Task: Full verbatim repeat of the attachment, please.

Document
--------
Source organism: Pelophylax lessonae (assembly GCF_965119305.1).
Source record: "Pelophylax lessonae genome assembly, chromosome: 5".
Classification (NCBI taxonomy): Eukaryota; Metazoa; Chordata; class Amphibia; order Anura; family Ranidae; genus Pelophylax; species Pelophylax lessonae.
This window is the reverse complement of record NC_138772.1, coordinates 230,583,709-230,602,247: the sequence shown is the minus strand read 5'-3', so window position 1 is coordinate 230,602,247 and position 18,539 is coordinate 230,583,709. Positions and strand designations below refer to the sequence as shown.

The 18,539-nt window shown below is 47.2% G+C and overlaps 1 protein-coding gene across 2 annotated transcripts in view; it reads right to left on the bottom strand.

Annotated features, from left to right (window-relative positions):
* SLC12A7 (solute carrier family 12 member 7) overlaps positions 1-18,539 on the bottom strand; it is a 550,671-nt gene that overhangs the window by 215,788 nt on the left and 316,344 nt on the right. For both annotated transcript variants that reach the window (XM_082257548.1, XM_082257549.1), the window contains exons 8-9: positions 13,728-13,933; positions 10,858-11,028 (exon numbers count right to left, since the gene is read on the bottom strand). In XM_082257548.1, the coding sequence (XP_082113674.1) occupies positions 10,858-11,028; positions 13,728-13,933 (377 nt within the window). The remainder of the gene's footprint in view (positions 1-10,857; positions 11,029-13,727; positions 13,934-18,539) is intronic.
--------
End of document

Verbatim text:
Source organism: Pelophylax lessonae (assembly GCF_965119305.1).
Source record: "Pelophylax lessonae genome assembly, chromosome: 5".
Classification (NCBI taxonomy): Eukaryota; Metazoa; Chordata; class Amphibia; order Anura; family Ranidae; genus Pelophylax; species Pelophylax lessonae.
This window is the reverse complement of record NC_138772.1, coordinates 230,583,709-230,602,247: the sequence shown is the minus strand read 5'-3', so window position 1 is coordinate 230,602,247 and position 18,539 is coordinate 230,583,709. Positions and strand designations below refer to the sequence as shown.

The 18,539-nt window shown below is 47.2% G+C and overlaps 1 protein-coding gene across 2 annotated transcripts in view; it reads right to left on the bottom strand.

Annotated features, from left to right (window-relative positions):
* SLC12A7 (solute carrier family 12 member 7) overlaps positions 1-18,539 on the bottom strand; it is a 550,671-nt gene that overhangs the window by 215,788 nt on the left and 316,344 nt on the right. For both annotated transcript variants that reach the window (XM_082257548.1, XM_082257549.1), the window contains exons 8-9: positions 13,728-13,933; positions 10,858-11,028 (exon numbers count right to left, since the gene is read on the bottom strand). In XM_082257548.1, the coding sequence (XP_082113674.1) occupies positions 10,858-11,028; positions 13,728-13,933 (377 nt within the window). The remainder of the gene's footprint in view (positions 1-10,857; positions 11,029-13,727; positions 13,934-18,539) is intronic.